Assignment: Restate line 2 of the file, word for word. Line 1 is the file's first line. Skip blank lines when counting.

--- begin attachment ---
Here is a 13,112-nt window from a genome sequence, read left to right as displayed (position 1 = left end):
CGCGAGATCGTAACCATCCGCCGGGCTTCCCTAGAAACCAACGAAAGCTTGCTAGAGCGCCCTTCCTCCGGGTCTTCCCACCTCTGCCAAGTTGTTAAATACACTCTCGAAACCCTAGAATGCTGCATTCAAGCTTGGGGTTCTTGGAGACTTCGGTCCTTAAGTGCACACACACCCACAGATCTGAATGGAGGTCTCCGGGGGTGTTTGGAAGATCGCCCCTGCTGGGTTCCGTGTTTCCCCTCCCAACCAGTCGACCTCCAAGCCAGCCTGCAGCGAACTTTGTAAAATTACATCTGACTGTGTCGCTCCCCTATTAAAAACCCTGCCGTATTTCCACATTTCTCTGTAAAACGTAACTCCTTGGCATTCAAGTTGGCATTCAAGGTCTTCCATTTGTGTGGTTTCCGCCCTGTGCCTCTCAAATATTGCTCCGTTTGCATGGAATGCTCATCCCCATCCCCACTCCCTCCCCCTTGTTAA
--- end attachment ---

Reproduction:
CGCGAGATCGTAACCATCCGCCGGGCTTCCCTAGAAACCAACGAAAGCTTGCTAGAGCGCCCTTCCTCCGGGTCTTCCCACCTCTGCCAAGTTGTTAAATACACTCTCGAAACCCTAGAATGCTGCATTCAAGCTTGGGGTTCTTGGAGACTTCGGTCCTTAAGTGCACACACACCCACAGATCTGAATGGAGGTCTCCGGGGGTGTTTGGAAGATCGCCCCTGCTGGGTTCCGTGTTTCCCCTCCCAACCAGTCGACCTCCAAGCCAGCCTGCAGCGAACTTTGTAAAATTACATCTGACTGTGTCGCTCCCCTATTAAAAACCCTGCCGTATTTCCACATTTCTCTGTAAAACGTAACTCCTTGGCATTCAAGTTGGCATTCAAGGTCTTCCATTTGTGTGGTTTCCGCCCTGTGCCTCTCAAATATTGCTCCGTTTGCATGGAATGCTCATCCCCATCCCCACTCCCTCCCCCTTGTTAA